This article is yours for free and when you download it, you’ll also receive our monthly ‘Marketing Mondays’ Tips, each of which includes two items to help you get control of your camp marketing madness.
On May 7, 2017 in Toronto, Dr. Stephen Fine, Chair of the CCA Research Committee, chaired a meeting of CCA Executive Members, John Jorgenson (President of the International Camping Fellowship), and several academics representing various disciplines: education, nursing, architecture, sociology and anthropology, and recreation and leisure studies. The focus of the Think Tank was to share experience and resources to further research in the phenomena of camp.
Academic participants at the Think Tank on Camp Research included: Dr. Troy Glover, Professor, University of Waterloo; Dr. Karla Henderson, Professor Emeritus, University of North Carolina; Dr. Deb Bialeschki , Professor Emeritus, University of North Carolina at Chapel Hill; Dr. Catherine Laing, Assistant Professor University of Calgary; Dr. Thomas McIlwraith, Assistant Professor, University of Guelph and Dr. Trevor Norris, Associate Professor, Brock University; Peter Gilbert, Professor Emeritus, Ryerson University; and John Blakey, Nature Based Learning Teacher and Educational Researcher, Montcrest School.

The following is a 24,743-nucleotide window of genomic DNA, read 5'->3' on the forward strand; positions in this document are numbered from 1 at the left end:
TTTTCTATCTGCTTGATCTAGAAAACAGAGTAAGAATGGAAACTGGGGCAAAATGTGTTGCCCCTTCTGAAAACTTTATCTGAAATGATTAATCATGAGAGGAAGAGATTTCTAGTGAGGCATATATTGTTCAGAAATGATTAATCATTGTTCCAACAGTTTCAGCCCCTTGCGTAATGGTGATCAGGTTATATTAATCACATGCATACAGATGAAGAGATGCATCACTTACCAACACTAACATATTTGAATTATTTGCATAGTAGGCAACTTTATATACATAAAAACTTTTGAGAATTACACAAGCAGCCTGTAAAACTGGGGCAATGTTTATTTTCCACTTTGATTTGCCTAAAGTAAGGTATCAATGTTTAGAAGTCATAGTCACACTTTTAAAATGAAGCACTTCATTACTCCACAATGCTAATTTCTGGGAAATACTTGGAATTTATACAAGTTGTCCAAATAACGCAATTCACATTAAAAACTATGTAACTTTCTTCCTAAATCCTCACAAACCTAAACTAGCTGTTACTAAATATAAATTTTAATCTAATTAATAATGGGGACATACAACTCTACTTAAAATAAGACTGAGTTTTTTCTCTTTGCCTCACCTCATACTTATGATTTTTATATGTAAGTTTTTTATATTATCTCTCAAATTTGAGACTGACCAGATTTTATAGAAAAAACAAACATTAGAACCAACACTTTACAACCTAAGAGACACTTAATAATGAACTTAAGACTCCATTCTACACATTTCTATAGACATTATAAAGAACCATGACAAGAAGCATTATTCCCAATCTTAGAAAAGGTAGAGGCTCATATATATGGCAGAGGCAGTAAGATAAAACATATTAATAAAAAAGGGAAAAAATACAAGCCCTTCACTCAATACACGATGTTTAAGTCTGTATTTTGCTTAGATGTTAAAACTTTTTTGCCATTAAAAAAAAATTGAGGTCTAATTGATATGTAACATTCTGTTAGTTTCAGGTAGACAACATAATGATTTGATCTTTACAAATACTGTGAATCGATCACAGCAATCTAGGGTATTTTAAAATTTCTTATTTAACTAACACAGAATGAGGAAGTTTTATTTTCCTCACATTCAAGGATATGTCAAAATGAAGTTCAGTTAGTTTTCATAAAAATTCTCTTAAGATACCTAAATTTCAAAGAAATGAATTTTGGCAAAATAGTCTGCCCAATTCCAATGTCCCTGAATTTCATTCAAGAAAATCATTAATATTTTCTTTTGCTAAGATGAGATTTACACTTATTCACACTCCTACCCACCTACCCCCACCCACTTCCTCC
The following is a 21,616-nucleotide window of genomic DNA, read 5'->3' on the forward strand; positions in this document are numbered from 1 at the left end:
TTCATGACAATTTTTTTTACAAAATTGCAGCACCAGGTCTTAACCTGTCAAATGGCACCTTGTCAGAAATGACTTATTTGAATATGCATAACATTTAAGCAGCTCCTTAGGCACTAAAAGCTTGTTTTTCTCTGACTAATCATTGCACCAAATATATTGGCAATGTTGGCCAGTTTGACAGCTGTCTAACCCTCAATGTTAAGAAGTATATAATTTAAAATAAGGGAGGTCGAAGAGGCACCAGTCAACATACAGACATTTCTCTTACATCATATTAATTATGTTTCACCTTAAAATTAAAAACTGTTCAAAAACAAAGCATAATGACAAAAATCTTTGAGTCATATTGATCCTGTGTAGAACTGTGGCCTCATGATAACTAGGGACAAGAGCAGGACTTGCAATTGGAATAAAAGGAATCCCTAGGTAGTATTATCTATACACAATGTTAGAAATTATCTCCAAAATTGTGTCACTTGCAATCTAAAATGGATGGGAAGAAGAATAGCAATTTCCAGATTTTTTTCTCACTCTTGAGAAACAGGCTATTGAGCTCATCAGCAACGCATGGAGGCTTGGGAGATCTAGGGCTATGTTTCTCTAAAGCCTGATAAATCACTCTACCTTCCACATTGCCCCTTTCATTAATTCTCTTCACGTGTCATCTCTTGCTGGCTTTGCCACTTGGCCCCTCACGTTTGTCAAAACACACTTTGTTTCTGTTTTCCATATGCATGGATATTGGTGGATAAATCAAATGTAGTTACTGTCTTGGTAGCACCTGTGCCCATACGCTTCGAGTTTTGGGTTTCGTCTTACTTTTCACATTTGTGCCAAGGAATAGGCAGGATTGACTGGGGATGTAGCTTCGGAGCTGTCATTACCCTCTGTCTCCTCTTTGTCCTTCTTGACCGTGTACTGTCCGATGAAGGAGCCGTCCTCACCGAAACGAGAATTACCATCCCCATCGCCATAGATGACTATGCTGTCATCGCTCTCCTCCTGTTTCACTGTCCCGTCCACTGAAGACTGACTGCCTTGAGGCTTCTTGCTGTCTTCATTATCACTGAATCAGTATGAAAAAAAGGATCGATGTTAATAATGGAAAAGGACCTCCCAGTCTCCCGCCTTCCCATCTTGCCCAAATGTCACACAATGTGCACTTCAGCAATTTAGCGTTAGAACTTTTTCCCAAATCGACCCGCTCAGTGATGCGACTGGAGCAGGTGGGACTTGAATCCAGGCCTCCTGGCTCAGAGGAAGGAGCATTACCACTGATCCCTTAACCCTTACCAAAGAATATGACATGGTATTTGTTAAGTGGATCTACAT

The group confirmed that the ultimate goal of research in camping is to assist camp professionals in maximizing the experience for campers. Research results have to be understood by camp directors and seen to have practical applications. Currently research is a strong component at International Camping Congresses. Local camping conferences can also be suitable venues for researchers to share their work. The Waterloo research project, which proved the benefits of camp, is being used in the upcoming national campaign to promote camp. Research has a role to play in educating the public, informing camp professionals and validating and improving the camp experience.
In the Fall of 2017, the CCA will be contacting member camps across the country as to their interest towards participating in an American/Canadian research project. The project’s aims and methods align with the National Research Council’s work on college and career readiness, which means that reports on the results of this project will help position camp within the broad context of youth development programs. Interested parties should contact: Stephen Fine by email at email@example.com.
Here’s My Canada is a Canada 150 Signature project and is made possible through funding from the Government of Canada and the Bank of Montreal.
Please visit HeresMyCanada.ca for more information on how your camp can participate.
From the Globe & Mail: “In her new book Camp Food Matters, Margot Perlmutter recounts her quest to improve the nutritional quality of food at Camp Tamakwa in Algonquin Park, Ont.”